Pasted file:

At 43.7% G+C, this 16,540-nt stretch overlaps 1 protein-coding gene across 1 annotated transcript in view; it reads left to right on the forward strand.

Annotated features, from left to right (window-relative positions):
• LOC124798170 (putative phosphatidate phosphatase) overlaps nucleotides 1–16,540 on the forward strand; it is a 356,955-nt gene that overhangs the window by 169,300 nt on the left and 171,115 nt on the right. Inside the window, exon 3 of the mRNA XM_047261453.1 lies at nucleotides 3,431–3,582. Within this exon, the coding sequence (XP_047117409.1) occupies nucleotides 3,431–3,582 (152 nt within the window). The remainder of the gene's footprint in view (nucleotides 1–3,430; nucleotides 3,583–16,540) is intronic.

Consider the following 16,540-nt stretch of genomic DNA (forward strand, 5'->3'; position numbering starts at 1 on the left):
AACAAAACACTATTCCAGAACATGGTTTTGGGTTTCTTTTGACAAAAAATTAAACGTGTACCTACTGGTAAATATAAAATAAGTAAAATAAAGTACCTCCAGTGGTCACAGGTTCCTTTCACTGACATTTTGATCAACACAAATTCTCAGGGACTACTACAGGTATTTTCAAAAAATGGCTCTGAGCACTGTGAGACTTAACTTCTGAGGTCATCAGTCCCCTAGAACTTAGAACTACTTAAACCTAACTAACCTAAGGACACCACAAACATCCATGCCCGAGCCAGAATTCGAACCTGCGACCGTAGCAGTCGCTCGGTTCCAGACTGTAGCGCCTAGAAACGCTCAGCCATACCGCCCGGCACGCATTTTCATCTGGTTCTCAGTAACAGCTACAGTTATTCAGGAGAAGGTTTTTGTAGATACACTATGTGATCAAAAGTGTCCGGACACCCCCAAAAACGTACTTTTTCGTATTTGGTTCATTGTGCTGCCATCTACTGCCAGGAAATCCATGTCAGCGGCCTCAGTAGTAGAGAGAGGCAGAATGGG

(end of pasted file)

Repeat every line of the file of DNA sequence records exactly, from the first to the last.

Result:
At 43.7% G+C, this 16,540-nt stretch overlaps 1 protein-coding gene across 1 annotated transcript in view; it reads left to right on the forward strand.

Annotated features, from left to right (window-relative positions):
• LOC124798170 (putative phosphatidate phosphatase) overlaps nucleotides 1–16,540 on the forward strand; it is a 356,955-nt gene that overhangs the window by 169,300 nt on the left and 171,115 nt on the right. Inside the window, exon 3 of the mRNA XM_047261453.1 lies at nucleotides 3,431–3,582. Within this exon, the coding sequence (XP_047117409.1) occupies nucleotides 3,431–3,582 (152 nt within the window). The remainder of the gene's footprint in view (nucleotides 1–3,430; nucleotides 3,583–16,540) is intronic.

Consider the following 16,540-nt stretch of genomic DNA (forward strand, 5'->3'; position numbering starts at 1 on the left):
AACAAAACACTATTCCAGAACATGGTTTTGGGTTTCTTTTGACAAAAAATTAAACGTGTACCTACTGGTAAATATAAAATAAGTAAAATAAAGTACCTCCAGTGGTCACAGGTTCCTTTCACTGACATTTTGATCAACACAAATTCTCAGGGACTACTACAGGTATTTTCAAAAAATGGCTCTGAGCACTGTGAGACTTAACTTCTGAGGTCATCAGTCCCCTAGAACTTAGAACTACTTAAACCTAACTAACCTAAGGACACCACAAACATCCATGCCCGAGCCAGAATTCGAACCTGCGACCGTAGCAGTCGCTCGGTTCCAGACTGTAGCGCCTAGAAACGCTCAGCCATACCGCCCGGCACGCATTTTCATCTGGTTCTCAGTAACAGCTACAGTTATTCAGGAGAAGGTTTTTGTAGATACACTATGTGATCAAAAGTGTCCGGACACCCCCAAAAACGTACTTTTTCGTATTTGGTTCATTGTGCTGCCATCTACTGCCAGGAAATCCATGTCAGCGGCCTCAGTAGTAGAGAGAGGCAGAATGGG